Isidore was born to very poor yet very pious Catholic parents
in Madrid, Spain. His parents were unable to support him when
he was a youth and sent him to work for a wealthy landowner, John
de Vergas (He ended up working for him for the rest of his life).
He married a very religious woman named Maria Torribia (also
known as Maria de la Cabeza). She, like Isidore became a saint.
They had one son who died unexpectedly as a child. Their grief
inclined them to believe their son's death to be a sign from God
and consequently vowed to live a life of perfect continence.
Isidore frequented Holy Mass every morning but often reported
to work late. Late, though he was, his plowing was nevertheless
accomplished by angels that resulted in three times more productivity.
His coworkers and his boss witnessed such miraculous events and
accorded Isidore with great respect.
St. Isidore loved the poor and loved the animals. The miracle
of the multiplication of food occurred when Isidore fed a flock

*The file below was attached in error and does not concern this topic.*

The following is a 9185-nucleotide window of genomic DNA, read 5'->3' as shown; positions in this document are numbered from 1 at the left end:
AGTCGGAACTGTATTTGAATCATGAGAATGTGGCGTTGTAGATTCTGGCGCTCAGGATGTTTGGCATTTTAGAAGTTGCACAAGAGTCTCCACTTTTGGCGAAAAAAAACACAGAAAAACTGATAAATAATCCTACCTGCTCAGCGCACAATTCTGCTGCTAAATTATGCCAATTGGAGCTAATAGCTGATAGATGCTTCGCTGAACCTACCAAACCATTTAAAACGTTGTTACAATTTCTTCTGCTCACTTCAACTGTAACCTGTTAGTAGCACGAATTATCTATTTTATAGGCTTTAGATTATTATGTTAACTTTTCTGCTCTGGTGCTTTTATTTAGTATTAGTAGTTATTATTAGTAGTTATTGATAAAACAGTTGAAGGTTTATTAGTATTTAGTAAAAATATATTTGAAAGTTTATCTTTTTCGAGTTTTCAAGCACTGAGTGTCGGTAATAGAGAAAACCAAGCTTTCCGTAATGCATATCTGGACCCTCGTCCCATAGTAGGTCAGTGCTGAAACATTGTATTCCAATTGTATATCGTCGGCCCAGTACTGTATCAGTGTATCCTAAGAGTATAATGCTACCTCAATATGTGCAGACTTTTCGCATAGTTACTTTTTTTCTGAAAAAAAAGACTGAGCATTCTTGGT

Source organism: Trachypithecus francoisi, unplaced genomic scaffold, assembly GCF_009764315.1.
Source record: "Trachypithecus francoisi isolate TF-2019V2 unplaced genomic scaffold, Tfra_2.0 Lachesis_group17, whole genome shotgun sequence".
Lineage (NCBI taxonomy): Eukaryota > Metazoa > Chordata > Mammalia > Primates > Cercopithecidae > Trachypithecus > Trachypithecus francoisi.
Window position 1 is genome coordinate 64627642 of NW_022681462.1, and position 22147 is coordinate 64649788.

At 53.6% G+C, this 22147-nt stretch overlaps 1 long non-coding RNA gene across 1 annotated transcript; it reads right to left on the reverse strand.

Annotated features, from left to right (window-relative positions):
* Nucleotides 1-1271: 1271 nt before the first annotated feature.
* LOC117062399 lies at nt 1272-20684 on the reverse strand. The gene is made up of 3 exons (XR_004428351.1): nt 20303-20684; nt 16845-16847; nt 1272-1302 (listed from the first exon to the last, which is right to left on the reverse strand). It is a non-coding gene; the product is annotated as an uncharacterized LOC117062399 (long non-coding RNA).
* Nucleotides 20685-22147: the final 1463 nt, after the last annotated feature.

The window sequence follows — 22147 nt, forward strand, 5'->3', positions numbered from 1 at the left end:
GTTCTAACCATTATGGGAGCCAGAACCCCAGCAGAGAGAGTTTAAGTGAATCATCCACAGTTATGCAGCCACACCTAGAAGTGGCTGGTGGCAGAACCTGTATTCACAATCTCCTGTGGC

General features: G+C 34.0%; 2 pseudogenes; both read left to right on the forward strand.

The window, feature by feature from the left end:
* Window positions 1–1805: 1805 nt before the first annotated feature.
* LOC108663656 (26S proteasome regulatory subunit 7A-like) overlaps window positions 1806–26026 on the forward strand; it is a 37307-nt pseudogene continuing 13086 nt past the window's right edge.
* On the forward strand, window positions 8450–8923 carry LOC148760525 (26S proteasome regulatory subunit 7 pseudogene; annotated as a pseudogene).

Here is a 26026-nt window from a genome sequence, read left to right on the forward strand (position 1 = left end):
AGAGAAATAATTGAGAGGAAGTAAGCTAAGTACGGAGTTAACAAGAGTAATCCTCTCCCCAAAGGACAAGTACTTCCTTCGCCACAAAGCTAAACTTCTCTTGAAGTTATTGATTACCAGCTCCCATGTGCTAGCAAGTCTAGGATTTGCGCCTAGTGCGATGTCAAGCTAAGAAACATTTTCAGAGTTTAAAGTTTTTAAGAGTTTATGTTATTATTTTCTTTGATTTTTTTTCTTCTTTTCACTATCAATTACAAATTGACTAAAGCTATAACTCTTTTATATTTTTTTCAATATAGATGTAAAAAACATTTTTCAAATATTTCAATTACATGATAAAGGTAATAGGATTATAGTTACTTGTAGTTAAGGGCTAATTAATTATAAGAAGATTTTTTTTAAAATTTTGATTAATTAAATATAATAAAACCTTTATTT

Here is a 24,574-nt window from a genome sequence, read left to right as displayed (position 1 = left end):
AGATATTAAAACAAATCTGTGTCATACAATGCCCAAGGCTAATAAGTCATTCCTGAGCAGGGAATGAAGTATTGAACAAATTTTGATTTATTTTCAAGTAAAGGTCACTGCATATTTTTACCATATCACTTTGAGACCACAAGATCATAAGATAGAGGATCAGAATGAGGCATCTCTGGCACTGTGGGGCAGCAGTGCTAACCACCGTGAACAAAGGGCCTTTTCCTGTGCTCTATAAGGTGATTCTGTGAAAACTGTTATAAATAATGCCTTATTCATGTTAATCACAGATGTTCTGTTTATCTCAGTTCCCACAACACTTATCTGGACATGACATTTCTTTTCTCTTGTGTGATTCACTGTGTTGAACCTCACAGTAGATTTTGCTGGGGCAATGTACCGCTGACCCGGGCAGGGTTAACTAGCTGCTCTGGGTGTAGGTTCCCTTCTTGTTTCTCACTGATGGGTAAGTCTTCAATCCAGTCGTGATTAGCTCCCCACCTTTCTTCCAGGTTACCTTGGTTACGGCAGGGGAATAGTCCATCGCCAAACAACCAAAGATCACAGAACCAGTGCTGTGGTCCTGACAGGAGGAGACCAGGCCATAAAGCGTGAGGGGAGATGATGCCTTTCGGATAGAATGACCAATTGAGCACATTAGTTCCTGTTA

of starving birds and on another time when Isidore shared his
food with a large group of beggars.
Isidore died on May 15, 1120 at 60 years of age and was canonized
in 1622 along with four very notable Spanish saints. The group,
known as "the five saints", included St. Ignatius of
Loyola, St. Teresa of Avila, St. Francis Xavier, St. Phillip Neri,
and St. Isidore. His body has been found incorrupt. His memorial
is celebrated on May 15th on the Roman Calendar.
St. Isidore is known as the patron of Madrid, Spain as well as
Leon, Saragosa, and Seville. He is also considered the patron
of farmers, peasants, day laborers, and rural communities. Lastly,
he is the patron of the United States National Rural Life Conference.
Summarized and adapted from:
1.Leonard Foley, O.F.M., Editor "Saint of the Day: Lives
and Lessons for Saints and Feasts of the New Missal"
2.Joan Carroll Cruz, "Secular Saints: 250 Canonized and Beatified
Lay Men, Women, and Children.